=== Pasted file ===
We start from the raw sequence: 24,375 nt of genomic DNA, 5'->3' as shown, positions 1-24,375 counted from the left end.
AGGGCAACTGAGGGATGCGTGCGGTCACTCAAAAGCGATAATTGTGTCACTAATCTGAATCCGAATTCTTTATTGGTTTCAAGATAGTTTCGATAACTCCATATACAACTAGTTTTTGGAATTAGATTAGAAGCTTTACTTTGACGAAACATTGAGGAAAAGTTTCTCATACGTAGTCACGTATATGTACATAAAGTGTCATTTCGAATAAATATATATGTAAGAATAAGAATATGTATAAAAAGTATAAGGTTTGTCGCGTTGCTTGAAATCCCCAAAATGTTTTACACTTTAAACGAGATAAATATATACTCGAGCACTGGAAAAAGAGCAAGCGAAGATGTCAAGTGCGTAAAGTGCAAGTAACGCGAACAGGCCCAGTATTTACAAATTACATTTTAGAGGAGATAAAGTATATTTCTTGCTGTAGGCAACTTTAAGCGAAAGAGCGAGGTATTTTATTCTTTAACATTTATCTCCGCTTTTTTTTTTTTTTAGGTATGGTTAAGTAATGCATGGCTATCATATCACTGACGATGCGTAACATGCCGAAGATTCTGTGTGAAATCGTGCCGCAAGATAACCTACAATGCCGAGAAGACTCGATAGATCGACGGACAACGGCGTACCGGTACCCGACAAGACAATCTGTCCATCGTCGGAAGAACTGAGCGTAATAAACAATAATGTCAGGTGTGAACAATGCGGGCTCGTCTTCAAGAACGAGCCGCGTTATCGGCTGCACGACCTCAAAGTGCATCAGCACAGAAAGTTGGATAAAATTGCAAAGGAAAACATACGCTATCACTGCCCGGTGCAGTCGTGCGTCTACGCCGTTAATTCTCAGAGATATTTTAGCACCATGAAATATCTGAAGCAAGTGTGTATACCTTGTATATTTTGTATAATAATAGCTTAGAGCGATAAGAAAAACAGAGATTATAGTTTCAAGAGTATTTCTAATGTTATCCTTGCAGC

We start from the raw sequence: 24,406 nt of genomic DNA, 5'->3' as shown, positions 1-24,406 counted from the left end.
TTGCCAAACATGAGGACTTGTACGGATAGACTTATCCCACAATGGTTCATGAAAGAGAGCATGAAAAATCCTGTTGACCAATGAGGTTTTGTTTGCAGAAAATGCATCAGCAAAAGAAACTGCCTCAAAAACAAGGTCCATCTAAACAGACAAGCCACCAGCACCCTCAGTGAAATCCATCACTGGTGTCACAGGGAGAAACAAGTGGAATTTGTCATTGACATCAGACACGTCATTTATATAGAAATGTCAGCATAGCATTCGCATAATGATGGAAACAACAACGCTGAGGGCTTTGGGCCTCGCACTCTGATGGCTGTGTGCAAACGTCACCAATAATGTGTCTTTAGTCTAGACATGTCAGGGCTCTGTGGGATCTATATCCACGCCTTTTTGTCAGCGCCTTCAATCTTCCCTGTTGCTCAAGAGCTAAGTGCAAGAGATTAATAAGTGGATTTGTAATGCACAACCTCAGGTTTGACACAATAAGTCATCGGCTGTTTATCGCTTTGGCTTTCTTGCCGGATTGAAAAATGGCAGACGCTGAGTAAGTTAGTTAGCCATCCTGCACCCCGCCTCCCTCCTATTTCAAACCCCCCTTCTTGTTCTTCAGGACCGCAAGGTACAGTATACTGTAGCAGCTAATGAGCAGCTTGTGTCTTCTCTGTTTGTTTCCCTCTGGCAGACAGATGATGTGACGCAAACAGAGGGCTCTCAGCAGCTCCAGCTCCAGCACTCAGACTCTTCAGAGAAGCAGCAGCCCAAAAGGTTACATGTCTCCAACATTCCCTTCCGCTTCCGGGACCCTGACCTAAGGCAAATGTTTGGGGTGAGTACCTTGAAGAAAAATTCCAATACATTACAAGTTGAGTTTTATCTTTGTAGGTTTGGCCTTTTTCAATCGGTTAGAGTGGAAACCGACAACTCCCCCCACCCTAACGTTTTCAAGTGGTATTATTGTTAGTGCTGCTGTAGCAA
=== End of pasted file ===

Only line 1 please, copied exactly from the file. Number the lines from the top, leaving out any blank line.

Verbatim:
We start from the raw sequence: 24,375 nt of genomic DNA, 5'->3' as shown, positions 1-24,375 counted from the left end.